How often have you turned to music to uplift you even further in happy times, or sought the comfort of music when melancholy strikes? Music affects us all. But only in recent times have scientists sought to describe and measure how music affects us at an emotional level. Researching the links between the brain indicates that listening to and playing music really can change how our brains, and our bodies, work.
Power of music
It looks like the healing power of music, over soul and body, is only just beginning to be understood, although music therapy isn’t new. For many years therapists have been advocating the use of music – both listening and study – to the reduction of stress and anxiety, the relief of pain. And music has also been advocated as an aid for positive shift in mood and emotional states.
Doctors now believe using music therapy in hospitals and nursing homes not only makes people feel better, but also makes them heal faster. And around the country, medical experts are starting to apply the new revelations about music’s influence on the mind to treating patients. In 1 study, researcher Michael Thaut and his group detailed how victims of stroke, cerebral palsy and Parkinson’s disease who worked to music took larger, more balanced strides than those whose treatment had no accompaniment.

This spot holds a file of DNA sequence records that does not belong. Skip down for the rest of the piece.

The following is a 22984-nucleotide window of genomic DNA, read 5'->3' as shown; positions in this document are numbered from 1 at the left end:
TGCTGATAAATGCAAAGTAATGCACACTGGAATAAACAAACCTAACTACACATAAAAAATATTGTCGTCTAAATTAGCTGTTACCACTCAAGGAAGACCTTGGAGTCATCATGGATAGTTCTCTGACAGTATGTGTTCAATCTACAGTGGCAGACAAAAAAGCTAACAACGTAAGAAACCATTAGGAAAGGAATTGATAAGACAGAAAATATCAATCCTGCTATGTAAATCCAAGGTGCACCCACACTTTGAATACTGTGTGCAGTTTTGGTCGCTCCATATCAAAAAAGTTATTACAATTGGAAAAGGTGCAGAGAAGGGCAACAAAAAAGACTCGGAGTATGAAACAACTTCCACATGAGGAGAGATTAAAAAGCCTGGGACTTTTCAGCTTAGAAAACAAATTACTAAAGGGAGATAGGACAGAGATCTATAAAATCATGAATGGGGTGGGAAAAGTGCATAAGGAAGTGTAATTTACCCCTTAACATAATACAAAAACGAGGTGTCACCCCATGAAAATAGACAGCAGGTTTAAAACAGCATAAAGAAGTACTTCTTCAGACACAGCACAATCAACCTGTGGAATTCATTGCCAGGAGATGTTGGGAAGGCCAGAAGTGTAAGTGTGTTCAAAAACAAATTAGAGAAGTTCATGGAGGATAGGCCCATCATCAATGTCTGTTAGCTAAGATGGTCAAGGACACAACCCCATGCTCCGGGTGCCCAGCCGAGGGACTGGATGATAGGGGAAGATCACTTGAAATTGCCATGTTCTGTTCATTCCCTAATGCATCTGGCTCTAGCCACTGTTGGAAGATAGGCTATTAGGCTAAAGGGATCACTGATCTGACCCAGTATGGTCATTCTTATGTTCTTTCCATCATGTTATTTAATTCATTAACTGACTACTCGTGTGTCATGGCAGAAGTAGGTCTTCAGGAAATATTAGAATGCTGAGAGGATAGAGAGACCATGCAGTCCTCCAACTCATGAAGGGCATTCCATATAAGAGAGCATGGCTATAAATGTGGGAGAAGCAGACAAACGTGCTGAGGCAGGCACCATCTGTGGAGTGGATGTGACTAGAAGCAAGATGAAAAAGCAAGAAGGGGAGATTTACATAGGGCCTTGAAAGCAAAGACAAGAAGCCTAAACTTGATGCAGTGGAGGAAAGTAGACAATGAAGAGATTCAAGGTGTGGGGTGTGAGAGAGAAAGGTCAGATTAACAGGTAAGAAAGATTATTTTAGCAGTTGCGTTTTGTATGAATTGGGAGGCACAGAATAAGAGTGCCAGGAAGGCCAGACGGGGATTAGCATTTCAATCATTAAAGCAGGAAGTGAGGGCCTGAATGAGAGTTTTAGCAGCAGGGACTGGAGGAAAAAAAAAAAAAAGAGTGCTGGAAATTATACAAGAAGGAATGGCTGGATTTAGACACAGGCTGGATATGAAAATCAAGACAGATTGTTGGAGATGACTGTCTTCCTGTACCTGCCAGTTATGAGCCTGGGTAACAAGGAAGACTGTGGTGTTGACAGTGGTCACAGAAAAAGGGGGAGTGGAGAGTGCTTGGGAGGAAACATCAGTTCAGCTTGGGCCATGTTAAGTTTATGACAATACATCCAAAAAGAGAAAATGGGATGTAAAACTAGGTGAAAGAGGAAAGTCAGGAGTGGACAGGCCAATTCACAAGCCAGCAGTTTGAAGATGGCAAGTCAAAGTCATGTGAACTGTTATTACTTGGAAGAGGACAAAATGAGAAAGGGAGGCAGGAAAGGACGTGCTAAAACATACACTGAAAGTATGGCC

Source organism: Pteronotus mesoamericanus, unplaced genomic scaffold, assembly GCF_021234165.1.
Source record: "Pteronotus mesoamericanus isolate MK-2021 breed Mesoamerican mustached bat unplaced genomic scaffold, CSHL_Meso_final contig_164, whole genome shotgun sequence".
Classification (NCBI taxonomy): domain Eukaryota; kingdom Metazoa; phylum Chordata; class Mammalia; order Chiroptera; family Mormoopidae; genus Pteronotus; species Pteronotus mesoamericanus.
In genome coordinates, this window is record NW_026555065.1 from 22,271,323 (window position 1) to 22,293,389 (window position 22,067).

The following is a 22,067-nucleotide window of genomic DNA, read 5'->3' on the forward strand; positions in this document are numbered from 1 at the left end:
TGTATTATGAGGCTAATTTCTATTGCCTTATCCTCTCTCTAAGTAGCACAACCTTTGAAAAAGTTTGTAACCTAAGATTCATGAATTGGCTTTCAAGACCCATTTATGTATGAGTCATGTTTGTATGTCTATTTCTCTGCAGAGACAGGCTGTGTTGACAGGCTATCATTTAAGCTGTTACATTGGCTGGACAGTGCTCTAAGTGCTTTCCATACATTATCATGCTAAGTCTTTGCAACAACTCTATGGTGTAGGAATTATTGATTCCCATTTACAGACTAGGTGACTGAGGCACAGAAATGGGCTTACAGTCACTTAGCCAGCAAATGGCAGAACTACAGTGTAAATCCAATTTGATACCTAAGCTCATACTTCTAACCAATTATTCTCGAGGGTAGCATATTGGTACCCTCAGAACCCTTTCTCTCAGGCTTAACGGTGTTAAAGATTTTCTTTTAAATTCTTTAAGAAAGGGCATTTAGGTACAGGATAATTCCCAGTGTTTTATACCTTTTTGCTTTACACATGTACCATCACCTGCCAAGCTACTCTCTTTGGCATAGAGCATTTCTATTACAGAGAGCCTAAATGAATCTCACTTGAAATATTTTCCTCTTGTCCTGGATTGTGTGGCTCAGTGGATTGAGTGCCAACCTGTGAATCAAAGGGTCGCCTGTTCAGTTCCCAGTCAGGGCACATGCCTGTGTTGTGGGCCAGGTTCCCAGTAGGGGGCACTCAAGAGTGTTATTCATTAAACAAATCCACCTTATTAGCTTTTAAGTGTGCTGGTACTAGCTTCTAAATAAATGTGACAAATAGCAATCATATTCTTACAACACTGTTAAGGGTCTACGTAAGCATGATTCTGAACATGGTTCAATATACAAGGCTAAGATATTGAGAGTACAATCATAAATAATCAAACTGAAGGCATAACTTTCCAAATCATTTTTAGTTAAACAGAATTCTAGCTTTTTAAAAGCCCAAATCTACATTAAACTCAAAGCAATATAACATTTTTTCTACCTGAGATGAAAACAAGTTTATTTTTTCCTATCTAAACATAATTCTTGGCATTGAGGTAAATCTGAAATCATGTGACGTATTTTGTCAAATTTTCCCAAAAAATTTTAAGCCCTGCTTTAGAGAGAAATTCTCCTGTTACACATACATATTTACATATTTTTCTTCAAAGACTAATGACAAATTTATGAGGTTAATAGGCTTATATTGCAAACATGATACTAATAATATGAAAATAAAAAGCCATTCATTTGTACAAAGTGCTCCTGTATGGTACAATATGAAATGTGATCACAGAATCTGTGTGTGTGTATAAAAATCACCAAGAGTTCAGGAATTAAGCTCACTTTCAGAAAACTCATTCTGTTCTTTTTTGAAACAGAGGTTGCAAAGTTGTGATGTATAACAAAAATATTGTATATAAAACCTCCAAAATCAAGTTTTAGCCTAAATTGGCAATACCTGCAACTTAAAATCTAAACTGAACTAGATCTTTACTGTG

Other researchers have discovered the sound of drums can influence how bodies work. Quoted in a 2001 article in USA Today, Suzanne Hasner, chairwoman of the music therapy department at Berklee College of Music in Boston, says even people who have dementia or head injuries maintain musical capability. The article reported results of an experiment in which researchers in the Mind-Body Wellness Center in Meadville, Pa., monitored 111 cancer sufferers who played drums for thirty minutes a day.
They found strengthened immune systems and increased levels of cancer-fighting cells in lots of the patients. The American Music Therapy Organization asserts music therapy may allow for”emotional intimacy with caregivers and families, relaxation for the whole family, and meaningful time spent together in a positive, creative way”. Scientists have been making progress in its exploration into why music should have this effect. In 2001 Dr. Anne Blood and Robert Zatorre of McGill University in Montreal, used positron emission tomography, or PET scans, to find out if certain brain structures were stimulated by music. In their analysis, Blood and Zatorre requested 10 musicians, five men and five women, to select stirring music.
What is next?
The subjects were then given PET scans as they listened to four kinds of audio stimuli – the chosen music, other music, overall noise or silence. Each sequence was repeated three times in random order. Blood stated when the subjects heard the music which gave them “chills,” that the PET scans detected activity in the portions of the brain that are also stimulated by sex and food. Just why people developed such a biologically based appreciation of music is still not clear. The recognition of the drive for gender evolved to assist the survival of the species, but”music didn’t grow strictly for survival purposes,” Blood told Associated Press at the time.